One of the most remarkable violins in the world has a new home in Australia.
A rare 300-year-old Stratavarius is the Australian Chamber Orchestra's newest prized possession.
It's one of only 650 made by Italian craftsman Antonio Stradivari that are still in existance and only the second to be brought to Australia.
ACO Chairman Guido Belgiorno-Nettis purchased the instrument for an undisclosed amount and has handed it over to the orchestra on a long-term loan.
"We feel that the palette that it's adding is priceless," Mr Belgiorno-Nettis said.
"So we don't think we need to talk about the actual price of the instrument, we should talk about what benefits it's bringing to the audiences and people who can enjoy it, including ourselves."
He and his wife enjoyed a private performance at Government House on Monday night, confirming his late mother would have approved of the investment.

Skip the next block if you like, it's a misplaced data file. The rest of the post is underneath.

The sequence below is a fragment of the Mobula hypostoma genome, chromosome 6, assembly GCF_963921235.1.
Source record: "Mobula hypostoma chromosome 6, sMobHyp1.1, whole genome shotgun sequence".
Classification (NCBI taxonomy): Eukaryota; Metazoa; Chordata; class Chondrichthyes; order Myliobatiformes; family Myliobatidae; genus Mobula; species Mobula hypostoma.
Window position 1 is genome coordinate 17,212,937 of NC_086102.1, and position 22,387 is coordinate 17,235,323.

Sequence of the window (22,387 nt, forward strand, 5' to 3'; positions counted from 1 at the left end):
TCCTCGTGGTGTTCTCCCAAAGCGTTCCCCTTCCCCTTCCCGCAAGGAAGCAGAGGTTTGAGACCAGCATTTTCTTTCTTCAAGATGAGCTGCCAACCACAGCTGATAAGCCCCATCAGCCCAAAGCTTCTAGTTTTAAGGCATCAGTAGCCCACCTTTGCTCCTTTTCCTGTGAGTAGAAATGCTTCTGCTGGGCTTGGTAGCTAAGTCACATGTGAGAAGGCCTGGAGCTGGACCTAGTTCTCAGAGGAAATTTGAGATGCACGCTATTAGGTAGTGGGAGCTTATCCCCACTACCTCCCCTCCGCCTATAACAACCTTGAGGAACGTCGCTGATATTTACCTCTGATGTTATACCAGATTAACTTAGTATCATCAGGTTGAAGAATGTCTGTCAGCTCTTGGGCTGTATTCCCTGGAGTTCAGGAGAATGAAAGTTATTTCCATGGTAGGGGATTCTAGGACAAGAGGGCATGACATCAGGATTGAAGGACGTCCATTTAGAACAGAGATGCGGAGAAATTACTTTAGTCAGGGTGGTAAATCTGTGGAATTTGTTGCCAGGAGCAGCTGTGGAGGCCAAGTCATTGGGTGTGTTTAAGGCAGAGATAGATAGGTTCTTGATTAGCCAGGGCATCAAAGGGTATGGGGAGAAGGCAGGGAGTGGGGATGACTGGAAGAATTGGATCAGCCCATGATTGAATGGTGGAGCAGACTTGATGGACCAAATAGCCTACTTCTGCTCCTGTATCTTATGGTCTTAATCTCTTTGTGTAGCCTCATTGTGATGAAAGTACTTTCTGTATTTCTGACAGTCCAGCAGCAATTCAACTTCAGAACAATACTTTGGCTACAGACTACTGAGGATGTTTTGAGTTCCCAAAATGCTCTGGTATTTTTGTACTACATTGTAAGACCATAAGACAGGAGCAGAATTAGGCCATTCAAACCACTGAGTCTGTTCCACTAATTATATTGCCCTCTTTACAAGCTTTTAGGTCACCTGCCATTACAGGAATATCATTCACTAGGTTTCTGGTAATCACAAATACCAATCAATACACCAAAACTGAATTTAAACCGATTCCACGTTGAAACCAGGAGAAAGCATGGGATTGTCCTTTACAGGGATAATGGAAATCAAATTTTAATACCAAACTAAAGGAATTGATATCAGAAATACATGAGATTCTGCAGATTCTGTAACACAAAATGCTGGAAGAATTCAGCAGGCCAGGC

"She would have been extremely proud last night if she knew that her funds had gone towards buying an instrument like this. She was a passionate renaissance follower, she was passionate about music."
Finnish violinist Satu Vänskä has been tasked with bringing the precious instrument to life.
She's spent several months getting to know its unique qualities before the first public performance in April.
"It's got a personality of its own, it is telling me how to play it," she said.
"It's not so much that I play the violin it's the violin (that) plays me and tells me how to play it."
She's mindful of the incredible history of the instrument.
"You wonder about all the world events these violins have survived," she said.
"It puts it into perspective how insignificant my own life playing time is compared to what this violin has survived."
The public will get their first chance to see her play it live in April.
Beethoven's Romance for Violin has been chosen for the rare instrument's Australian debut.
"It's a gift for me and I hope to think it's also a gift for the audiences," Ms Vanska said.